To them, I lean in, clink our glasses loudly, and shout, “Salute’!” To those who keep saying send me an email/text me/check your inbox, I retort, “Vada via!”*

* Italian for “Go away.”



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Leisure Studies 1: Hog Heaven

Posted on: Sunday, April 14th, 2013
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Let’s face it, nobody’s going to the bank preaching the gospel of career breaks; they just haven’t swept our cultural consciousness (yet!)…

That said, I hope and believe that most folks find a way to get their yayas out now and again.

So I’m introducing a new series that salutes and comments on various forms of leisure. Even when some of those releases seem peculiar to the rest of us.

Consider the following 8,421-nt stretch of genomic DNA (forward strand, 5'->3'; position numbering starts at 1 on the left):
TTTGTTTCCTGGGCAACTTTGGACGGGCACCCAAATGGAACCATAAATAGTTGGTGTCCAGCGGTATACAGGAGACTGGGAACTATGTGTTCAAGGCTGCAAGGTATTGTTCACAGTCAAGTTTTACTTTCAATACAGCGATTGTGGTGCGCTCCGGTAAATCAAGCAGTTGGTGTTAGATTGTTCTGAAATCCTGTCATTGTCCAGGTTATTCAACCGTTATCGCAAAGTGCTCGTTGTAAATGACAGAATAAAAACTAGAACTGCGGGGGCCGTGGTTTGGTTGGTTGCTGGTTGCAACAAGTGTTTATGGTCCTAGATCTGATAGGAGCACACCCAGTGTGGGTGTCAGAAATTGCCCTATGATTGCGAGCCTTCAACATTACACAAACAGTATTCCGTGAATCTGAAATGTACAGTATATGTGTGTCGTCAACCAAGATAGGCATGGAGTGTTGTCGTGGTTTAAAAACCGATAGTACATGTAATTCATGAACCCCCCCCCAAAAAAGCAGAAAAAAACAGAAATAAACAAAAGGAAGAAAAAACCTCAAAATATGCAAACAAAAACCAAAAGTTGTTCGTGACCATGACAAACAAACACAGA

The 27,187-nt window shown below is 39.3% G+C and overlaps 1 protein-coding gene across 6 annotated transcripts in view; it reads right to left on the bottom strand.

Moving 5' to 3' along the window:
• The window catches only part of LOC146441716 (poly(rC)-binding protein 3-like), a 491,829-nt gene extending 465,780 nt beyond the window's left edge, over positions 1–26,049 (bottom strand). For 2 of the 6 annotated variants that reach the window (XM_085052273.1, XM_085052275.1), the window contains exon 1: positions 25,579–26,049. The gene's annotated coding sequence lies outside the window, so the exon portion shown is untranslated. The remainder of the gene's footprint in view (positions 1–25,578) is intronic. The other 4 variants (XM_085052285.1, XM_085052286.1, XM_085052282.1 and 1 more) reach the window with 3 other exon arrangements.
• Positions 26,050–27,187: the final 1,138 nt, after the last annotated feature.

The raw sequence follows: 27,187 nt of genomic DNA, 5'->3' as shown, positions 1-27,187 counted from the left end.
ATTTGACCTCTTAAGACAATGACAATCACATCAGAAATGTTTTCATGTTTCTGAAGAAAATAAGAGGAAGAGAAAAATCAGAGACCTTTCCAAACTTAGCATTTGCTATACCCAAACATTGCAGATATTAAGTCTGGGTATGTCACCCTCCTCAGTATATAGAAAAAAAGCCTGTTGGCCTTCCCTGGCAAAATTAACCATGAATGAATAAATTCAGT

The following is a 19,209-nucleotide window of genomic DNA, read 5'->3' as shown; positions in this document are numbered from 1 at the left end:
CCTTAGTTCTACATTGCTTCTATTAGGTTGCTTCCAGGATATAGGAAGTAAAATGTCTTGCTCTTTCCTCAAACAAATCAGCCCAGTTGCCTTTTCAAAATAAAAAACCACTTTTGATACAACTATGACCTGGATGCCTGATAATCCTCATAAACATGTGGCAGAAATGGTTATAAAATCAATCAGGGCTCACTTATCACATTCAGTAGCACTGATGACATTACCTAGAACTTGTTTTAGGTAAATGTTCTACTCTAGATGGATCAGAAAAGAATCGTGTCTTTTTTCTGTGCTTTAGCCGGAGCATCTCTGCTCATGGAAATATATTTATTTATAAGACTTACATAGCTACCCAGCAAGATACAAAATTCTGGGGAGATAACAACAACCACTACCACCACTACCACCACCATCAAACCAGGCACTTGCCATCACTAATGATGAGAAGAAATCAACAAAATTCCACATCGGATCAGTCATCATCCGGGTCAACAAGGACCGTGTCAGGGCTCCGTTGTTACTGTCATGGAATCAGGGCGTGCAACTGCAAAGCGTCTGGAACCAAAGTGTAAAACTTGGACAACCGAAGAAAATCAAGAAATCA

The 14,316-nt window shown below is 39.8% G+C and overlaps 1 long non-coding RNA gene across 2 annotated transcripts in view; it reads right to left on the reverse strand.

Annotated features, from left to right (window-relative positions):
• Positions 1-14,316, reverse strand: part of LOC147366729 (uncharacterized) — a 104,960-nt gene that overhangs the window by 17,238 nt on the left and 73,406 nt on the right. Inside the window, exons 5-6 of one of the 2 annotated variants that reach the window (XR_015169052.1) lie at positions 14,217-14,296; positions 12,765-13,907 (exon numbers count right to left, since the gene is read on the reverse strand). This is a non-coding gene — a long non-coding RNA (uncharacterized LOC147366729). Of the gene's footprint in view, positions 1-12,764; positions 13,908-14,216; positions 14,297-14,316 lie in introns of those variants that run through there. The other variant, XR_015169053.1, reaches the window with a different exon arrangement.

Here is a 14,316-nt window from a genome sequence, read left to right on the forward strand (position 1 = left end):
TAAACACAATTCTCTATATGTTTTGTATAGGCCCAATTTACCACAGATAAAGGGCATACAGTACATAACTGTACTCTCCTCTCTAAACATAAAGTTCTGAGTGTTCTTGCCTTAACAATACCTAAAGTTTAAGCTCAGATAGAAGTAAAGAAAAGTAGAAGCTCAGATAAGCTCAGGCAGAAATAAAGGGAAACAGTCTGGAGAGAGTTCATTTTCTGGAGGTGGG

• Today, we take Harley Davidson for a ride.

That rough, tough, renegade brand of mega-motorcycles screams independence, ruggedness, and machismo louder than 100 Harleys on the open highway, right?

Well, maybe. Yet a handful of impressions and experiences make this bike-skeptic question that. Like, there was that time when I was about 10 and a (truly nasty) biker gang was passing through the lake region where my family was vacationing. I ended up walking by dozens of them, and some made sexual slurs at me. That’s intimidating and mean, sure. But, really? These scary, dangerous dudes had to resort to bullying a pre-pubescent boy? I was frightened, for sure. But not impressed.

These days, large Harley stores—you see them outside of many towns—look rather like bricky Wal-Marts. One rarely sees much activity there. I’ve read that Harley makes more money on clothes and stuff than on actual bikes now. That makes sense. Doesn’t it seem you see way more Harley regalia than actual motorcycles?

Harley Davidson has gone from symbolizing unconventional free-spiritedness to a sort of clipped-wing conformity. It’s hit-the-road, fantasy fashion statements for folks who are stuck in their recliner watching football and working on their beer guts (if we pass by the actual biker gangs).